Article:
Anyway, it appears to me--from memory--that Darwin thought geologic separation was very important.


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Minnemooseus
Member
Posts: 3698
From: Duluth, Minnesota, U.S. (West end of Lake Superior)
Joined: 11-11-2001


Message 12 of 108 (81594)
01-29-2004 11:22 PM
Reply to: Message 11 by truthlover
01-29-2004 4:28 PM


I can't confirm what Darwin wrote (have a link to the book somewhere), but it sounds good to me. I'm sure you meant geographic separation, rather than geologic separation.

I believe that the geographic isolation of a small population is an important consideration in the punctuated equilbrium theory (punk eek).

Moose


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NosyNed
Member
Posts: 8829
From: Canada
Joined: 04-04-2003
Member Rating: 4.0


Message 13 of 108 (81595)
01-29-2004 11:30 PM
Reply to: Message 11 by truthlover
01-29-2004 4:28 PM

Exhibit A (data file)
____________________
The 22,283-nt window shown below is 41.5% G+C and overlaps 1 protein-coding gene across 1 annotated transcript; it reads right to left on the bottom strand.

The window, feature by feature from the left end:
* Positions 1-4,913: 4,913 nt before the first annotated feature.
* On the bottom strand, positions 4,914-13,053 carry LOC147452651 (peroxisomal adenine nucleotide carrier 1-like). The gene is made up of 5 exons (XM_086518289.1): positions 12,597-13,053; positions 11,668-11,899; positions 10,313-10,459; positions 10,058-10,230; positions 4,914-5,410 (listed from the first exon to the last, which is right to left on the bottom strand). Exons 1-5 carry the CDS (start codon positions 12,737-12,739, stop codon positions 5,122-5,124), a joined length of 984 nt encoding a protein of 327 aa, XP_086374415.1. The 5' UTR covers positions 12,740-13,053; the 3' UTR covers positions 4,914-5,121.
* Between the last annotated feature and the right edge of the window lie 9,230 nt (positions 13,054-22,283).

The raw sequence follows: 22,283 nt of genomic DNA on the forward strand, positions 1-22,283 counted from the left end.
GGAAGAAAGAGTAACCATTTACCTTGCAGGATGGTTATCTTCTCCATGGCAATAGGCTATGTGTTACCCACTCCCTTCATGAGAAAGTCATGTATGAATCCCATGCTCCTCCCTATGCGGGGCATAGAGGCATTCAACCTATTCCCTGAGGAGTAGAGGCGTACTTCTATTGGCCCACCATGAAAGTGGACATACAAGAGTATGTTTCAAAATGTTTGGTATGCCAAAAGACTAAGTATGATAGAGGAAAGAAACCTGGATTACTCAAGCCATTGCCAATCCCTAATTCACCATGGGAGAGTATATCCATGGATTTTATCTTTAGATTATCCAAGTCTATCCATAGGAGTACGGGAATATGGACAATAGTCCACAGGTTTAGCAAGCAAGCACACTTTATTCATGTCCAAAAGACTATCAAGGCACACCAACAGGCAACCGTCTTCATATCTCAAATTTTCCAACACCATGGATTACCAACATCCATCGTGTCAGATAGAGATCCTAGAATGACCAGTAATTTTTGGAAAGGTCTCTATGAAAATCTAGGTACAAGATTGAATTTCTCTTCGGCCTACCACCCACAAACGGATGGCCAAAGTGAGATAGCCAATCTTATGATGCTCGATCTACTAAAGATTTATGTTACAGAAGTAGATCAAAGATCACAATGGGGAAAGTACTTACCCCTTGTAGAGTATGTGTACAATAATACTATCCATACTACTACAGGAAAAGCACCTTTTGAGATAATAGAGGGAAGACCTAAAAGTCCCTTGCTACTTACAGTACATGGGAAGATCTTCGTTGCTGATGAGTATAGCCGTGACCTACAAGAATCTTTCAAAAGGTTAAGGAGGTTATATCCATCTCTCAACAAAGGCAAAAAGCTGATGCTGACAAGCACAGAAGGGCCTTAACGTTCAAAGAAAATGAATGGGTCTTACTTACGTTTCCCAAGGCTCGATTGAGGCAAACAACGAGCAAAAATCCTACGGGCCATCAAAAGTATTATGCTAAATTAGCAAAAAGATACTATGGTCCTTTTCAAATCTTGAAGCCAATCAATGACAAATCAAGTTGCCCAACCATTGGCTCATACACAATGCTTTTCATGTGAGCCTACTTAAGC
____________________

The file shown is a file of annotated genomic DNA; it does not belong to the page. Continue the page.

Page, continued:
Re: The London Mosquito
Wow! I'm impressed. I did read the origin too but forgot that. That he recognized the need for that without knowing anything about genetics is very impressive.


Common sense isn't
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Wounded King
Member (Idle past 2142 days)
Posts: 4149
From: Edinburgh, Scotland
Joined: 04-09-2003


Message 14 of 108 (81613)
01-30-2004 4:48 AM
Reply to: Message 13 by NosyNed
01-29-2004 11:30 PM


That seems a wierd way to look at it Ned. Considering the nature of many of the best known examples Darwin studied, differing species on islands in a chain, it seems pretty obvious why he would consider geographic isolation to be a significant factor. To see how non-surprising it is you only have to notice the Alfred Russel Wallace reached the same conclusions after his studies in the Malay archipelago.

It is also worth noting that geographic isolation is not neccessarily required for evolution to occur. There is a PNAS review of an article on sympatric evolution in Drosophila which discusses the the differing possible mechanisms of speciation.

Natural selection and speciation.